Word: Customize e-mail formats
Many Exchange/Outlook shops encourage users to use Word as the default e-mail editor. That way, users stay in Word when they e-mail an attachment or when they create or respond to e-mail messages.
Word's e-mail signature and stationery options let users customize the formatting and style of their e-mail messages. In Word 2000, go to Tools | Options | General, and click E-mail Options. Select the E-mail Signature tab to create and name multiple custom signatures, such as your name, job title, and contact information. You also can specify one default signature for new messages and another signature for replies and forwarded messages.
Select the Personal Stationery tab to create custom backgrounds for your e-mail messages. Click Theme to display a list of several dozen predefined themes. To preview a theme, simply click its name. Depending on the theme you select, you can also specify which font you would like to use in new or forwarded messages and replies.
Excel: Perform calculations with Paste Special
Most Excel users know how to convert formulas to values with the Paste Special function. This function also makes it easy to perform mathematical operations on a range of cells "in place."
Let's say you've entered some numbers in a range of cells, and now you want to double those values. You could write a formula elsewhere in the sheet that multiplies the values in the original cells by two, copy the cells with the formulas, and use Paste Special | Values to overlay the new values in the original cells. However, you'd have to delete the work cells that contained the doubling formula.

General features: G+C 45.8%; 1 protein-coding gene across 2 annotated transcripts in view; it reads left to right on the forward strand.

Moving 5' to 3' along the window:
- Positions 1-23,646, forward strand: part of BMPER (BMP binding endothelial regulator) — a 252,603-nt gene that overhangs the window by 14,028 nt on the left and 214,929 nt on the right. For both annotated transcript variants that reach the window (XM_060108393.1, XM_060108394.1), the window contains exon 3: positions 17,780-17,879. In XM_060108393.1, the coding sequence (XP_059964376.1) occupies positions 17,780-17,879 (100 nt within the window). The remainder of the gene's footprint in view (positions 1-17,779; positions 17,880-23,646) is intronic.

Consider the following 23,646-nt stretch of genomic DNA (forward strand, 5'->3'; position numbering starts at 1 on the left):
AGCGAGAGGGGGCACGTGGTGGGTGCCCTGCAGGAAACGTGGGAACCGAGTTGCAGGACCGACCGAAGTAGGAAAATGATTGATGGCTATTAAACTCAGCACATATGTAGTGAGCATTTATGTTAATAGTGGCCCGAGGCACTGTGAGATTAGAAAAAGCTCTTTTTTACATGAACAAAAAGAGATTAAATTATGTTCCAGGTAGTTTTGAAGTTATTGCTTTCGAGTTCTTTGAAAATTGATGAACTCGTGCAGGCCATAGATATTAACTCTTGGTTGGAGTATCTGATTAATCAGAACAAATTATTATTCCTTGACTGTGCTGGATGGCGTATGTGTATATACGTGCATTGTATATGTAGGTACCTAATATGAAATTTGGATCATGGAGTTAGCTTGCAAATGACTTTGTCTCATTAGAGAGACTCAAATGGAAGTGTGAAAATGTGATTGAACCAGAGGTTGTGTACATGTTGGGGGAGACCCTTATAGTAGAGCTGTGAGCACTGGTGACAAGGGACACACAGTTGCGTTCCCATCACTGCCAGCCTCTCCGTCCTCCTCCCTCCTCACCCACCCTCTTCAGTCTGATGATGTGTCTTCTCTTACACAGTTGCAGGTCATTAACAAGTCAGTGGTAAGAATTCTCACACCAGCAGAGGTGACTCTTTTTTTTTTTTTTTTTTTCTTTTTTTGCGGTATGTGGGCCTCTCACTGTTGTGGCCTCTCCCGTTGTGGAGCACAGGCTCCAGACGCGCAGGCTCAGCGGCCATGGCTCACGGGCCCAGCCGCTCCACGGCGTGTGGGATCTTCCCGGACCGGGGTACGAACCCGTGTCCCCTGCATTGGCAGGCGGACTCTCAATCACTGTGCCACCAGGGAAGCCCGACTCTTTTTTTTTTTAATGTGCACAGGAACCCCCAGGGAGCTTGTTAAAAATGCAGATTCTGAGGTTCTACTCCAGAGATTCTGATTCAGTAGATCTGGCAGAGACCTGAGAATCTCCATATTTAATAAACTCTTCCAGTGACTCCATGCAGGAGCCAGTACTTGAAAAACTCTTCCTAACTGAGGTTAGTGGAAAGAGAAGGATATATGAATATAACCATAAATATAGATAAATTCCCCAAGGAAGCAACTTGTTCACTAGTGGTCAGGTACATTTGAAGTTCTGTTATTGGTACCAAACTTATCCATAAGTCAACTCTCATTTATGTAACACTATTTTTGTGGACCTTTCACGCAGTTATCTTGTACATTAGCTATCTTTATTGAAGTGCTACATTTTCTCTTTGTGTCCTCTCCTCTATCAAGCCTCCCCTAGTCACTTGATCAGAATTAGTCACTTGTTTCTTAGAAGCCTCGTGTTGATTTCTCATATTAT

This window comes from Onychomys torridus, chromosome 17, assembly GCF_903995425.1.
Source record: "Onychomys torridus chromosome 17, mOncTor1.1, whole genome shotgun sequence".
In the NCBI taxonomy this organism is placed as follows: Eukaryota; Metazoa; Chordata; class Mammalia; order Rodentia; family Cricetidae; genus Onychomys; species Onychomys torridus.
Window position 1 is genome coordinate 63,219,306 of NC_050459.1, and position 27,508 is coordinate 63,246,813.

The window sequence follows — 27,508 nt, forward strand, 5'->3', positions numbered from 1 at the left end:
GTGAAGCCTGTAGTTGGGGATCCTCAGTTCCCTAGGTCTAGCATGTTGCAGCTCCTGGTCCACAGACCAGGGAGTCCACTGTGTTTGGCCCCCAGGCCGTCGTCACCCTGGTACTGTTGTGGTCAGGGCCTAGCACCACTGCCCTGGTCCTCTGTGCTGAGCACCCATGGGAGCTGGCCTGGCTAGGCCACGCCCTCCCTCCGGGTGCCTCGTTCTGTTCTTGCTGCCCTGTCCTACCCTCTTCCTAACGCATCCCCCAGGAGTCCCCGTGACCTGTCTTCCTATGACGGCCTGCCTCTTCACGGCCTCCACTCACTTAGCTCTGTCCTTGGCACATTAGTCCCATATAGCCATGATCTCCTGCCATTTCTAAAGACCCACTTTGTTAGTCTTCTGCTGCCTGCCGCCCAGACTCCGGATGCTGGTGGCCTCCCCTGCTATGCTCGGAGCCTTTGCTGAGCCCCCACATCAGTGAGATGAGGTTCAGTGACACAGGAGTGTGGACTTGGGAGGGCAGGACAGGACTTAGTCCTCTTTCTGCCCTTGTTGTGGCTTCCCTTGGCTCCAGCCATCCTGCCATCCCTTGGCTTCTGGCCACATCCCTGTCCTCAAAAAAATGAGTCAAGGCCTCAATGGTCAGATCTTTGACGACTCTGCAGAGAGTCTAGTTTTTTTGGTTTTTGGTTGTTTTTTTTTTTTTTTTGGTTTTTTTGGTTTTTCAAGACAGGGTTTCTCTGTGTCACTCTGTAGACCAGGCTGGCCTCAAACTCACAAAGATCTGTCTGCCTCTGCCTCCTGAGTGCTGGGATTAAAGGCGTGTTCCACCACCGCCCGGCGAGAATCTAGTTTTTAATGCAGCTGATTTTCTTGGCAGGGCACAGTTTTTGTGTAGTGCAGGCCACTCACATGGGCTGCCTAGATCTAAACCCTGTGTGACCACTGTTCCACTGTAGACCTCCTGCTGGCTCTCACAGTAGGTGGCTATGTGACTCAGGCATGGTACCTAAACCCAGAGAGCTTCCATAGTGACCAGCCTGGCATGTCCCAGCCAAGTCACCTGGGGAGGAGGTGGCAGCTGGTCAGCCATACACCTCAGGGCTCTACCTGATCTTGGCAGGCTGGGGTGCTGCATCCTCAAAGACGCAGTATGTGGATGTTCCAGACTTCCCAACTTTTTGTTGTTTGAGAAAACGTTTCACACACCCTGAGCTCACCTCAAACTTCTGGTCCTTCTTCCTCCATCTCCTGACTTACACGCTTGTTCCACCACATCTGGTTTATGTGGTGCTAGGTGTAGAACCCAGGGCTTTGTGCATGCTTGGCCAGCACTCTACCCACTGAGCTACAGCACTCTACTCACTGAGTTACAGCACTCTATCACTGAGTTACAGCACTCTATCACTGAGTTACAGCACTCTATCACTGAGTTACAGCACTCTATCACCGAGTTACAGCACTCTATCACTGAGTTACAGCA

To eliminate this extra step, follow these steps:
Excel adds the values you copied to the values contained in the target cells, which doubles the original values.
This feature is also useful when you want to update a range of cells using the values from a completely different range of cells. Just select and copy the first set of values, click the first cell in the target range, and go to Edit | Paste Special. From there, select Add, Subtract, Multiply, or Divide, and then click OK. Excel will update the target cells with the calculation results.
Access: Add tools to the Toolbox
When you're designing forms and reports in Microsoft Access 2000, you can access a number of tools with a single click by using the Toolbox toolbar. However, the Toolbox lacks shortcuts to some common text-formatting tools, such as bold, underline, and italics, as well as tools for aligning text and ordering objects on the form.
You can put these tools within one-click reach by customizing the Toolbox toolbar. Follow these steps:
In addition to adding buttons related to designing forms and reports, you may also want to explore the other categories of commands available. For example, under the File category, you'll find the Close and Exit commands. Adding those buttons to the Toolbox toolbar makes it easy for you to remember to close your forms and save your work.